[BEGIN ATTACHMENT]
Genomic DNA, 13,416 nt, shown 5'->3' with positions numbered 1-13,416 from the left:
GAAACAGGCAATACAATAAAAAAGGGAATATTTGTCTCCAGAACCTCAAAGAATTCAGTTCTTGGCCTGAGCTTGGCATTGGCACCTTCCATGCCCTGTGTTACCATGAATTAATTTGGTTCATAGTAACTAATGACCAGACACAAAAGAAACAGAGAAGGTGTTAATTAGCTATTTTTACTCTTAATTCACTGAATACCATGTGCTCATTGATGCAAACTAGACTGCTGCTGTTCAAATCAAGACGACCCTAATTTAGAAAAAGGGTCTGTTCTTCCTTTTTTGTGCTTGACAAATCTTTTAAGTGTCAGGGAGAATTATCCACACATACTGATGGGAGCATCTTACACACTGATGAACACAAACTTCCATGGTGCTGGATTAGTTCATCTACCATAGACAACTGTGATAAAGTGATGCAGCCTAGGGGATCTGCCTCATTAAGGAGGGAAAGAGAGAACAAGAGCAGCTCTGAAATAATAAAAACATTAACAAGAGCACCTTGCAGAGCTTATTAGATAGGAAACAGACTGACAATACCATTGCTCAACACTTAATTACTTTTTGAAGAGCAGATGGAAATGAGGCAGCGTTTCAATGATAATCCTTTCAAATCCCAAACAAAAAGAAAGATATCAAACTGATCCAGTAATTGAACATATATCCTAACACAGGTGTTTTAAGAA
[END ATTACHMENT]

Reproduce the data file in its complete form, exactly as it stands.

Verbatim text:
Genomic DNA, 13,416 nt, shown 5'->3' with positions numbered 1-13,416 from the left:
GAAACAGGCAATACAATAAAAAAGGGAATATTTGTCTCCAGAACCTCAAAGAATTCAGTTCTTGGCCTGAGCTTGGCATTGGCACCTTCCATGCCCTGTGTTACCATGAATTAATTTGGTTCATAGTAACTAATGACCAGACACAAAAGAAACAGAGAAGGTGTTAATTAGCTATTTTTACTCTTAATTCACTGAATACCATGTGCTCATTGATGCAAACTAGACTGCTGCTGTTCAAATCAAGACGACCCTAATTTAGAAAAAGGGTCTGTTCTTCCTTTTTTGTGCTTGACAAATCTTTTAAGTGTCAGGGAGAATTATCCACACATACTGATGGGAGCATCTTACACACTGATGAACACAAACTTCCATGGTGCTGGATTAGTTCATCTACCATAGACAACTGTGATAAAGTGATGCAGCCTAGGGGATCTGCCTCATTAAGGAGGGAAAGAGAGAACAAGAGCAGCTCTGAAATAATAAAAACATTAACAAGAGCACCTTGCAGAGCTTATTAGATAGGAAACAGACTGACAATACCATTGCTCAACACTTAATTACTTTTTGAAGAGCAGATGGAAATGAGGCAGCGTTTCAATGATAATCCTTTCAAATCCCAAACAAAAAGAAAGATATCAAACTGATCCAGTAATTGAACATATATCCTAACACAGGTGTTTTAAGAA